June 2013
Volume 54, Issue 15
Free
ARVO Annual Meeting Abstract  |   June 2013
Histopathologic Features of Diabetic Microangiopathy Imaged Using an Adaptive Optics Scanning Laser Fluorescein Angiography
Author Affiliations & Notes
  • Richard Rosen
    Ophthalmology, New York Eye & Ear Infirmary, New York, NY
    Ophthalmology, New York Medical College, Valhalla, NY
  • Alfredo Dubra
    Ophthalmology, Medical College of Wisconsin, Milwaukee, WI
  • Rishard Weitz
    Ophthalmology, New York Eye & Ear Infirmary, New York, NY
  • Joseph Carroll
    Ophthalmology, Medical College of Wisconsin, Milwaukee, WI
  • Michael Dubow
    Ophthalmology, New York Eye & Ear Infirmary, New York, NY
    Ophthalmology, Mount Sinai School of Medicine, New York, NY
  • Alexander Pinhas
    Ophthalmology, New York Eye & Ear Infirmary, New York, NY
    Ophthalmology, Mount Sinai School of Medicine, New York, NY
  • Nishit Shah
    Ophthalmology, New York Eye & Ear Infirmary, New York, NY
  • Yusufu Sulai
    Ophthalmology, Medical College of Wisconsin, Milwaukee, WI
    Ophthalmology, University of Rochester, Rochester, NY
  • Nicole Scripsema
    Ophthalmology, New York Eye & Ear Infirmary, New York, NY
    Ophthalmology, New York Medical College, Valhalla, NY
  • Joseph Walsh
    Ophthalmology, New York Eye & Ear Infirmary, New York, NY
    Ophthalmology, New York Medical College, Valhalla, NY
  • Footnotes
    Commercial Relationships Richard Rosen, Opko-OTI (C), Optos (C), Clarity (C), OD-OS (C), Topcon (R), Zeavision (F), Genetech (F), Optovue (C); Alfredo Dubra, US Patent No: 8,226,236 (P); Rishard Weitz, None; Joseph Carroll, Imagine Eyes, Inc. (S); Michael Dubow, None; Alexander Pinhas, None; Nishit Shah, None; Yusufu Sulai, None; Nicole Scripsema, None; Joseph Walsh, None
  • Footnotes
    Support None
Investigative Ophthalmology & Visual Science June 2013, Vol.54, 6065. doi:https://doi.org/
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      Richard Rosen, Alfredo Dubra, Rishard Weitz, Joseph Carroll, Michael Dubow, Alexander Pinhas, Nishit Shah, Yusufu Sulai, Nicole Scripsema, Joseph Walsh; Histopathologic Features of Diabetic Microangiopathy Imaged Using an Adaptive Optics Scanning Laser Fluorescein Angiography. Invest. Ophthalmol. Vis. Sci. 2013;54(15):6065. doi: https://doi.org/.

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      © ARVO (1962-2015); The Authors (2016-present)

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Abstract
 
Purpose
 

To describe the fluorescein angiographic features of diabetic microangiopathy lesions imaged with an adaptive optics scanning light ophthalmoscope (AOSLO) compared to their appearance on conventional fundus photography and spectral domain optical coherence tomography (SDOCT).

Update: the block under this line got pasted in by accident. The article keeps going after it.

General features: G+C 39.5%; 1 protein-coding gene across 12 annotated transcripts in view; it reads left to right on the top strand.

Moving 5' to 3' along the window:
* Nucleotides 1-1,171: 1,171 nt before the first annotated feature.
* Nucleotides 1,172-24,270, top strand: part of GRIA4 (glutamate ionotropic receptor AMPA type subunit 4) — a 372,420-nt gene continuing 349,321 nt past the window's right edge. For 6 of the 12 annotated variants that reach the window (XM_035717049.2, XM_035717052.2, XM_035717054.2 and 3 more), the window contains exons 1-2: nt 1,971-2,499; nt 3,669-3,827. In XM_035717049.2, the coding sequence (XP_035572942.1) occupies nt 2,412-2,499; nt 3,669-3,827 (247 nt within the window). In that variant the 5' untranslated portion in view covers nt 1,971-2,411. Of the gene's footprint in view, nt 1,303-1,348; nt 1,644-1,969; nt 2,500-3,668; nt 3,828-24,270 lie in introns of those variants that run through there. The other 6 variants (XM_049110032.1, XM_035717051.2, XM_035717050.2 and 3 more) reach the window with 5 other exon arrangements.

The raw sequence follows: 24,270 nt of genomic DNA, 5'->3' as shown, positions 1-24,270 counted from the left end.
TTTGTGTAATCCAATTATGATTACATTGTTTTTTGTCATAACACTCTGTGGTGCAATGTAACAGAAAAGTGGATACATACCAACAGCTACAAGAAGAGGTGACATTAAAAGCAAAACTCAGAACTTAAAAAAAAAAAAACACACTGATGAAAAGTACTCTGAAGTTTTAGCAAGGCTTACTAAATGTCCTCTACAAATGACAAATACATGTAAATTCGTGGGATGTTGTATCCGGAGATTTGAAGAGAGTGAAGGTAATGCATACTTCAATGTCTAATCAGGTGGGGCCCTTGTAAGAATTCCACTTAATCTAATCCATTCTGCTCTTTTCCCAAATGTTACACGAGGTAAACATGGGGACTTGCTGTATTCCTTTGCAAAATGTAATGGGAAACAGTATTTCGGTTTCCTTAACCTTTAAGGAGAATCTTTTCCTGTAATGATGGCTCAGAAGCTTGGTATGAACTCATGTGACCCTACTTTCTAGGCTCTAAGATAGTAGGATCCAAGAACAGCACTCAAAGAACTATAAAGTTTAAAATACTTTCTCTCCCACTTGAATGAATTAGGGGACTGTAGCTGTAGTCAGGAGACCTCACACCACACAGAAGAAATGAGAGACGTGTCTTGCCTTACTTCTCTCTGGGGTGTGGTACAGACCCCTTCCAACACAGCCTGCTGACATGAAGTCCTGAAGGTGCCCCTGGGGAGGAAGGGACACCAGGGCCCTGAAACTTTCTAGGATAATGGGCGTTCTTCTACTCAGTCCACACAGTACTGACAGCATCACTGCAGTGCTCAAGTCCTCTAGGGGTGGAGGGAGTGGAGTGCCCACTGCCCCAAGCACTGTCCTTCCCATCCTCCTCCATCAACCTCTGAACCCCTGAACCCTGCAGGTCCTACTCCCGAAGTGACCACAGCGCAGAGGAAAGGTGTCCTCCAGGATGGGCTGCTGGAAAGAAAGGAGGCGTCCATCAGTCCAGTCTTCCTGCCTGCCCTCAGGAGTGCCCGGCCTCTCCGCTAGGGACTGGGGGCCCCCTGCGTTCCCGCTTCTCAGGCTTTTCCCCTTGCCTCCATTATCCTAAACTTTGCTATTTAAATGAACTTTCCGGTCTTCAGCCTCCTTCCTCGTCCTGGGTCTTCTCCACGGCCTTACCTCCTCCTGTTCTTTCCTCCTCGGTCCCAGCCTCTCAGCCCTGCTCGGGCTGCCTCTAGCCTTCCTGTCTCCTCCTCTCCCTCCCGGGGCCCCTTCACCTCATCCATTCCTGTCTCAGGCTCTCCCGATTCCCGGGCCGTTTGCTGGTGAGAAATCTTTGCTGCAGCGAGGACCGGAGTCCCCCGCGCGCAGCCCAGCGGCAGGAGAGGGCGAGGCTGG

Methods
 

AOSLO images (790nm; 1° degree field of view) without fluorescein dye were collected in 15 adult diabetic retinopathy patients to identify microvascular points of interest. Patients then ingested 1gm fluorescein dye mixed in 4oz of orange juice. Simultaneous reflectance (790 nm) and fluorescence (488 nm excitation, 503-548 nm emission) AOSLO images (1° field of view) were collected between 15 and 60 minutes post-ingestion. For comparison with conventional imaging techniques, fundus imaging with and without intravenous fluorescein were performed.

 
Results
 

In the fluorescence AOSLO channel we were able to visualize microangiopathic features of diabetic microangiopathy in vivo at the level of the retinal capillary bed. A number of lesions were clearly delineated, including a variety of microaneurysms, capillary loops, IRMA, and neovascularization, which could not be seen well in the 790nm channel. These lesions typically appeared as red dots on fundus photography or bright spots on clinical fluorescein angiography. OCT appearances were typically less distinct.

 
Conclusions
 

Micro fluorescein angiography can by successfully and safely achieved using AOSLO in diabetic patients revealing anatomic features previously seen only on pathology slides. This level of clinical imaging may prove useful for evaluating the impact of treatment at a the microscopic scale.

 
 
Figure 1. A:Segment of wide field fundus photograph demonstrating microaneurysms, tortuosity, and neovascularization. B:Standard wide field fluorescein angiogram with color coded frames corresponding to micro angiographic images in figure 2. C:Corresponding SD-OCT slice through the red frame revealing microaneurysms
 
Figure 1. A:Segment of wide field fundus photograph demonstrating microaneurysms, tortuosity, and neovascularization. B:Standard wide field fluorescein angiogram with color coded frames corresponding to micro angiographic images in figure 2. C:Corresponding SD-OCT slice through the red frame revealing microaneurysms
 
 
Figure 2. AOSLO FA images corresponding to frames in figure 1 revealing details of microangiopathy including vascular loops (A,B,C) microaneurysms(A,B,C), and capillary dropout( A, B,C).
 
Figure 2. AOSLO FA images corresponding to frames in figure 1 revealing details of microangiopathy including vascular loops (A,B,C) microaneurysms(A,B,C), and capillary dropout( A, B,C).
 
Keywords: 550 imaging/image analysis: clinical • 499 diabetic retinopathy • 688 retina  
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